With this feature in place, your troops will be able to use the knowledge the R&D department has gained about alien physiologies to judge your foes accurately.  This gives them a tactical benefit in combat (knowledge about the enemy's condition) that does not affect damage or to-hit calculations in any way shape or form, which means that it doesn't affect game balance at all.

After all, you may have a soldier that's capable of telling you that one of those three Ortnoks are half-dead and another is about to pass out from stun damage, but it still doesn't matter if it's their turn and all three have particle beam cannons pointed your way; you're probably gonna get turned into chunky bits regardless.  Now, if it's your turn and you want to know which Ortnok to shoot first, that's a different story.

Offline Colamann

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Re: A tactical benefit to autopsy research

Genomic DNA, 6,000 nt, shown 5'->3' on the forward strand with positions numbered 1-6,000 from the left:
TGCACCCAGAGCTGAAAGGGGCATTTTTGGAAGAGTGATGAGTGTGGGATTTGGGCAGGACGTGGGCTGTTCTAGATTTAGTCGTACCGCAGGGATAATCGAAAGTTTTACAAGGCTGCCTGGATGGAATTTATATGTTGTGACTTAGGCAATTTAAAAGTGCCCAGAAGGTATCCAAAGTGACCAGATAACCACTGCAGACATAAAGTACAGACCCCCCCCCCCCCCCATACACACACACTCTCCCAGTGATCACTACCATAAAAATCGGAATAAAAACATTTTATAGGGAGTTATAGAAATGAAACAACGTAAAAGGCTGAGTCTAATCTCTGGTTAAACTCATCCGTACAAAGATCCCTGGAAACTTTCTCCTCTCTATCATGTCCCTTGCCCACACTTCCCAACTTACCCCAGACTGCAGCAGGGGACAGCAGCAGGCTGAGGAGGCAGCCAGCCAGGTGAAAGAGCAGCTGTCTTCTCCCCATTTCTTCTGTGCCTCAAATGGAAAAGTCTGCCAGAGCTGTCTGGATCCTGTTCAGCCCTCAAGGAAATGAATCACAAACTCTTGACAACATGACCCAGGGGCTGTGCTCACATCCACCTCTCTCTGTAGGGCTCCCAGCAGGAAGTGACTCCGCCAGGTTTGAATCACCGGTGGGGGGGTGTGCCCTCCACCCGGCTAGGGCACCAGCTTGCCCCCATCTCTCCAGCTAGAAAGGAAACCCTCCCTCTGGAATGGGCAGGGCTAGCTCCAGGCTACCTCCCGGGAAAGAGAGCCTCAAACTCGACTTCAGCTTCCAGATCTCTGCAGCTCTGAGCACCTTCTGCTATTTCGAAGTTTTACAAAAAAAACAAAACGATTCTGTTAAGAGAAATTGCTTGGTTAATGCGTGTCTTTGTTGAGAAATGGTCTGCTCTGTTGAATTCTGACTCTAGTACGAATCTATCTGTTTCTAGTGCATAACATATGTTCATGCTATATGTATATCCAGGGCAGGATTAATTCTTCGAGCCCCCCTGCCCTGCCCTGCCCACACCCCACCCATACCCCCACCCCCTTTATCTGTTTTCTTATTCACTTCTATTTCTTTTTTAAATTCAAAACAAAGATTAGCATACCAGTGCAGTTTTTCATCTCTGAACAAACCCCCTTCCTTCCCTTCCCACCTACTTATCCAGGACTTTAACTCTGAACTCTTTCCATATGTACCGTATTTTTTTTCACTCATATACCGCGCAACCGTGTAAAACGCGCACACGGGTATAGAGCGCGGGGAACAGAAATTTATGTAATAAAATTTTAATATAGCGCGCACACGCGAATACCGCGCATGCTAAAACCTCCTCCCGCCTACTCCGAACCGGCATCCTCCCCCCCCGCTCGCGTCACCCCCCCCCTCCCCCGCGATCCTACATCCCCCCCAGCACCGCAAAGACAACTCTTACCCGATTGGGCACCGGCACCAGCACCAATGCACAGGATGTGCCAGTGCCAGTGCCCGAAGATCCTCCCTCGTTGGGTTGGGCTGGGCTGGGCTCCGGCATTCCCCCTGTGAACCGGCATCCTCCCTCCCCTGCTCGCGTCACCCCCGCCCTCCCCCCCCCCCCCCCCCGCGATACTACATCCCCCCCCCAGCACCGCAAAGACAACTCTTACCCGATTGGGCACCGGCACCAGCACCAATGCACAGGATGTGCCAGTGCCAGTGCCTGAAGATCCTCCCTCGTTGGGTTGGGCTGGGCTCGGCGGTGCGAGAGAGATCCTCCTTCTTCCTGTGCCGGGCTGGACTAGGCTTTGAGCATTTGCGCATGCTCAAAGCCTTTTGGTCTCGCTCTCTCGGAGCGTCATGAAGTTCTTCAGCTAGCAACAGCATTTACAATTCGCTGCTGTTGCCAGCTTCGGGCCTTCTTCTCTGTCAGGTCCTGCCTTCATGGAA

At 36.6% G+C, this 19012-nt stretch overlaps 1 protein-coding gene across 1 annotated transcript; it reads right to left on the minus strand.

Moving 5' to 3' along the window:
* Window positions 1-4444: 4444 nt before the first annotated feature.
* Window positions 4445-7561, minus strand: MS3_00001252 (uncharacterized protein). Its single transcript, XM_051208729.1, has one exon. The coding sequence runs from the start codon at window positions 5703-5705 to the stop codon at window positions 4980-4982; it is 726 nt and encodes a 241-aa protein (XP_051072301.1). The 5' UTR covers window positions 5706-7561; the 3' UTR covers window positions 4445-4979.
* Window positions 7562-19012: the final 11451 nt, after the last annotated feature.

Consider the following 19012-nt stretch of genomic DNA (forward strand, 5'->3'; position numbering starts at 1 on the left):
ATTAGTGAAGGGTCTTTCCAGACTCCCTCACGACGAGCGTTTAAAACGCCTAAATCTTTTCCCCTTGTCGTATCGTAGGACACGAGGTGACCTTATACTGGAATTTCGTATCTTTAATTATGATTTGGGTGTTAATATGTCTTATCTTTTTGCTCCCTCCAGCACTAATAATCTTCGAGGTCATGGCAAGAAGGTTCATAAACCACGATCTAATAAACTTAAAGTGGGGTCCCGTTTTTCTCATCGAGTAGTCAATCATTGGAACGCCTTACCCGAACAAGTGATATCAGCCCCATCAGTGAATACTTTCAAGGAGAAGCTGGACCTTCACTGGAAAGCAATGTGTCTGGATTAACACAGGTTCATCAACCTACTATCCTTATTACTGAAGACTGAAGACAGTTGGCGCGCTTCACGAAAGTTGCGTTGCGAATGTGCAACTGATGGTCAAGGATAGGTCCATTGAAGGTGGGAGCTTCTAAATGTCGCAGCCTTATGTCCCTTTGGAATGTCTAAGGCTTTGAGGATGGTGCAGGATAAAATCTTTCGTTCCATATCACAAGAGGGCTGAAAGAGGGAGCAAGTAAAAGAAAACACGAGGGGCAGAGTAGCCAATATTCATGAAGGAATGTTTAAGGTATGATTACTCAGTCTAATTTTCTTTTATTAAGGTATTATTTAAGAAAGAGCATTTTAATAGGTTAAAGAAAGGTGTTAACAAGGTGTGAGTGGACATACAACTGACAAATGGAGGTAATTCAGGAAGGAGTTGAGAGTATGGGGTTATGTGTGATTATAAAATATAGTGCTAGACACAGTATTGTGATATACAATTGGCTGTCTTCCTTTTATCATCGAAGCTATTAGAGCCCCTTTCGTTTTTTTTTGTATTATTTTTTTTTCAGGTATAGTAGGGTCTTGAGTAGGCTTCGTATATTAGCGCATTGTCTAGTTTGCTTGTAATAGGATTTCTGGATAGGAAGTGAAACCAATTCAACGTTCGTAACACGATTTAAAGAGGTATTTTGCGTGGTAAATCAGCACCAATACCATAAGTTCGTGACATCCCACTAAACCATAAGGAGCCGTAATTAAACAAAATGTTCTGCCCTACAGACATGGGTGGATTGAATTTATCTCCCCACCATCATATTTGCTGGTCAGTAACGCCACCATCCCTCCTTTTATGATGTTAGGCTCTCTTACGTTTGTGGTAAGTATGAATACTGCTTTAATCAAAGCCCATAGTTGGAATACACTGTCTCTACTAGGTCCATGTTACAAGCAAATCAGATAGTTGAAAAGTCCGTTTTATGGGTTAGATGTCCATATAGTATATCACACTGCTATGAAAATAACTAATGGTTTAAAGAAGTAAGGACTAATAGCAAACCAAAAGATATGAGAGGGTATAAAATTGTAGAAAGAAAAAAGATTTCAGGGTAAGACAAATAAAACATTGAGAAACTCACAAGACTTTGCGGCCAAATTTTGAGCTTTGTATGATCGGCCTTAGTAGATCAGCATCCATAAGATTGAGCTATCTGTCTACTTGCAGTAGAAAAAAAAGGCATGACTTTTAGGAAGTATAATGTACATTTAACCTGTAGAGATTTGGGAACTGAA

« Reply #20 on: March 30, 2010, 09:12:50 am »
Maybe a 'decrease until researched' would fit better? The point of the early game is to cope with superior alien technology, anyway. It would also fit in the storyline, the aliens slaughtering human armies at first, later losing to small spec-ops squads.

Offline Sgt. Hatter

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Re: A tactical benefit to autopsy research
« Reply #21 on: April 02, 2010, 10:13:51 am »
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Advantages To This Idea: Requires no rebalancing; has no effect on battle beyond providing the player with information.

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... something that improves quality of life and gives the player a tactical advantage, but requires some skill and planning to use and does not directly affect game balance.